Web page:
I’ve only once, among many experiences of being the recipient of this one store’s “errors,” asked then to honor their store policy and I’m lucky, even when I confront them about a noticable “error” at the cash register, to just get a refund for the overcharge. Never a refund for the full item, never a second item free, as per the policy. So, they make it uncomfortable for consumers to ask the store to honor their own policy, much less to refrain from making “errors” at the cash register.
Point is, businesses usually regarded as reliable and trustworthy, locally and nationwide (in my case, the pharmacy is local, the other two businesses I’ve mentioned here are not, are located in other states), have either become far more badly and recklessly managed, or, are managing to wage a cheat war against consumers who may not notice or often, when they notice as I have, don’t complain. Or worse, as is also in my case, when you complain, you get treated even worse, don’t get a refund, receive a nasty email, if any response at all. Worse, they refuse to resolve their mistakes, insist on assigning damage to a hapless consumer.
Me, I’m complaining. I don’t care for cheats and I don’t have a lot with which others can cheat with — point is, there is never enough in my estimation that anyone can cheat with — and, I’m wondering about these particular businesses now, why they are doing what they’re doing and why there’s no offer to resolve offered by any of them, such that a consumer is left to write a letter that they don’t take seriously.
But, question to me is, why are these cheats taking place? Do they represent a general cheat trend in our business climate? If so, why? Not like these are new relationships for me — each business I’ve mentioned here is one that I’ve been involved with as a consumer for many years — and I now wonder, have they always been cheating me, or, is this a new behavior? If new, again I ask, why is it taking place?
Another thing — very disappointing here — is that I purchased Symantec’s Norton Anti-Viral program in 2003 (original disc, annual subscription), that I then renewed for another year’s online subscription for 2004 through 2005 and only a few months ago (renewed in July 2004).
I’ve been running automatic updates for the program every day, several times a day, as a daily process and the program is never disengaged when I am accessing the Internet. Two days ago I performed an online scan from Trend MICRO’s Housecall Online, just out of safety’s sake, and everything was fine and alright.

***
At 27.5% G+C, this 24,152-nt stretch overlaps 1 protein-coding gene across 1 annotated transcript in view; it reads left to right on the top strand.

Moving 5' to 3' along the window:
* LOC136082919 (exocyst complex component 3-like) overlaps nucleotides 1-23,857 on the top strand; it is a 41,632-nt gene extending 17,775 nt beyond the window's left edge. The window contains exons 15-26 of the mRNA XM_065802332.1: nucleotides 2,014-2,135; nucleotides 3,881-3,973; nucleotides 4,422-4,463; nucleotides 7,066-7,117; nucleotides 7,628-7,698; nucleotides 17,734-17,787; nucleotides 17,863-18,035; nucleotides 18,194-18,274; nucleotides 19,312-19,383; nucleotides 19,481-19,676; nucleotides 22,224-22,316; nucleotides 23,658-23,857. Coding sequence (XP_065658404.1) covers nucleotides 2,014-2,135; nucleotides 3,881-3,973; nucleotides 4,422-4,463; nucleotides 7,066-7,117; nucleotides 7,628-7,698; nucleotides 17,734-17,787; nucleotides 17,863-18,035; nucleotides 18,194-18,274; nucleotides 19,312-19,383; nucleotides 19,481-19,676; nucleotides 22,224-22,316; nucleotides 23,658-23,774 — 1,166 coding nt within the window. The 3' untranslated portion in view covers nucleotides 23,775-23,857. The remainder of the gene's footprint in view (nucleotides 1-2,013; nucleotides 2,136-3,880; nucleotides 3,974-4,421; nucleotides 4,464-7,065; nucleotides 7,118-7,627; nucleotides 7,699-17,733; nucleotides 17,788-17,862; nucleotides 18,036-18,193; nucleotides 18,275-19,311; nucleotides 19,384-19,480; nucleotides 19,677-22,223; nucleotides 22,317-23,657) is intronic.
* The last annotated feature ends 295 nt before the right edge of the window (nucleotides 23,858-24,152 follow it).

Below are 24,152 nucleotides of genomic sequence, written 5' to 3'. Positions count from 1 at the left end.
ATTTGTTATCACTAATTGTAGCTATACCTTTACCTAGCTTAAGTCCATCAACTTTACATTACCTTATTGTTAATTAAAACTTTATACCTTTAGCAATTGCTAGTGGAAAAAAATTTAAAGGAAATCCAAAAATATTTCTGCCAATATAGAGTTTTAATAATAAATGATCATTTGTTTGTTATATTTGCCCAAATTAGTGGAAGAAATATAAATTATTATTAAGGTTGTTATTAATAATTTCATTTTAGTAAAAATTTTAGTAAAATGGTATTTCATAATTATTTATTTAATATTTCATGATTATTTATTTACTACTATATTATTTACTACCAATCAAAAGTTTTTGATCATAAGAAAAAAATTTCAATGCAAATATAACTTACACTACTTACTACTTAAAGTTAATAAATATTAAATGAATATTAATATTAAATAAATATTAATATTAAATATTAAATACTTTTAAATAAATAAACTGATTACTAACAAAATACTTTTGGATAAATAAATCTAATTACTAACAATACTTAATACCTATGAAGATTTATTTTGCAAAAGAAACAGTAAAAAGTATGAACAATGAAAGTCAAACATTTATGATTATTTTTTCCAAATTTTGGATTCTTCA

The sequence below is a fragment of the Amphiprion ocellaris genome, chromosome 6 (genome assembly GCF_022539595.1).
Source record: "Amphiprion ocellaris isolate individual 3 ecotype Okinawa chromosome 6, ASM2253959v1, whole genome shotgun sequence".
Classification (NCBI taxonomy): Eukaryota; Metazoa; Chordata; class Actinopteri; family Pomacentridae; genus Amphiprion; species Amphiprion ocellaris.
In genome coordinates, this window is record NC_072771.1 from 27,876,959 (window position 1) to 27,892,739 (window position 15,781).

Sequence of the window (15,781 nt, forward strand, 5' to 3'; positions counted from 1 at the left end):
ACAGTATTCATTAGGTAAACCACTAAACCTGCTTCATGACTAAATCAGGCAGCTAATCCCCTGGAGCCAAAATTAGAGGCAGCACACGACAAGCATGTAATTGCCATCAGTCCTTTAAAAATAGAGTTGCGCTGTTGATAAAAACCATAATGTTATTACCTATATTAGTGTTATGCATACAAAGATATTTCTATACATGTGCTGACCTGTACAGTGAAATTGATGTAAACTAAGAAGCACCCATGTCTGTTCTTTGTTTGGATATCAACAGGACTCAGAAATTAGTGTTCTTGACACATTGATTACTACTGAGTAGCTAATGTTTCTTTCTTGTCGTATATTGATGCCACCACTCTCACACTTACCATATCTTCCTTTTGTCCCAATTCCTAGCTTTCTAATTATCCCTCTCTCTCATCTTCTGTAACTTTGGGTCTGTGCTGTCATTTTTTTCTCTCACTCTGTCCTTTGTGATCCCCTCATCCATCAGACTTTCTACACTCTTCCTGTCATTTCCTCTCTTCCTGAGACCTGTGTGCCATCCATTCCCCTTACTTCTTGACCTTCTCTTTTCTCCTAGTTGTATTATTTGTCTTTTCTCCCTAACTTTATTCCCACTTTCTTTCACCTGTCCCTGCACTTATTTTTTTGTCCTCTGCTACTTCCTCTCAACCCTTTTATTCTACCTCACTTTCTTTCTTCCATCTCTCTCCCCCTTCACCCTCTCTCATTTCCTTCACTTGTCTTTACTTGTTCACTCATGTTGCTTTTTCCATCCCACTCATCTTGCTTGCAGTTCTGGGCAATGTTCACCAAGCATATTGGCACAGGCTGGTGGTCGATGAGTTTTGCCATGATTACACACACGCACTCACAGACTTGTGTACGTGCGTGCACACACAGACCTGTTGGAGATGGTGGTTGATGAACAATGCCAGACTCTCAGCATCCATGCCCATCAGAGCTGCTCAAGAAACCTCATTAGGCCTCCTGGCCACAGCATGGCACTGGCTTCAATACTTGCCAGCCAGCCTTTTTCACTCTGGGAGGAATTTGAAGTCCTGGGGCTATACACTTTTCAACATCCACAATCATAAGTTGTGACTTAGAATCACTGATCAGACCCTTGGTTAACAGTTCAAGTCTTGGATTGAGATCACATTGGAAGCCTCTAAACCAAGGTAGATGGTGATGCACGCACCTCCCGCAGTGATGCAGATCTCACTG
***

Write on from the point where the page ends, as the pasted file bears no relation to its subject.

Yesterday, however, Symantec provided one of those scary, red tagged “warning” popup alerts during my internet use, that my system had come into contact with a viral program. I shut down, I updated again, I scanned and there it was…a viral program to quarantine. Fine, quarantined it was. Then Symantec advised I “still had two viral programs that were not able to be quarantined.”
I sought online Symantec help at that point and engaged their online scan: no viral programs, no trojans. I wrote to Symantec about the conflicts: desktop program announces two viral programs not able to be quarantined, online scan announces no presence of viral programs or trojans.
Symantec’s “customer service” wrote to me, just yesterday, that the product I had purchased from them (just this past July, 2004) was “discontinued and no longer supported.” I wrote back, “but Symantec is advising me that my viral definitions are ‘up to date’ and that there are no further anti-viral definitions needed.”
Symantec didn’t respond to that but sent me an email that they were “issuing a refund” for my July purchase (not in my account yet, as I write this), with no further explanation.
Either their products are viable or they are not. For a business that is based upon, entirely based upon, selling “online security” goods and services, they aren’t, in fact, selling reliable security products. In other words, they offer security products that are reliable, or, they offer products that aren’t secure, and aren’t, therefore, reliable for the purpose they’re presented and advertised.
What peeves me to no end about this case where Symantec is concerned is that I renewed a service just this past July, that that service has been running since last July in what I was sold as being a “secure” delivery, that I’ve relied on their product for security, been continually advised by their product that I was secure (“your anti-viral definitions are up to date and your program does not need any further updates”, to that effect, or, that I did need updates, which I downloaded whenever prompted)…the point is that I relied on their product to be advising me accurately, and upon which I acted accordingly, only to be advised by an empty e-mail message AFTER a hostile aggression had been made upon my system, that their product was, in fact, NOT “up to date” and otherwise “no longer supported.”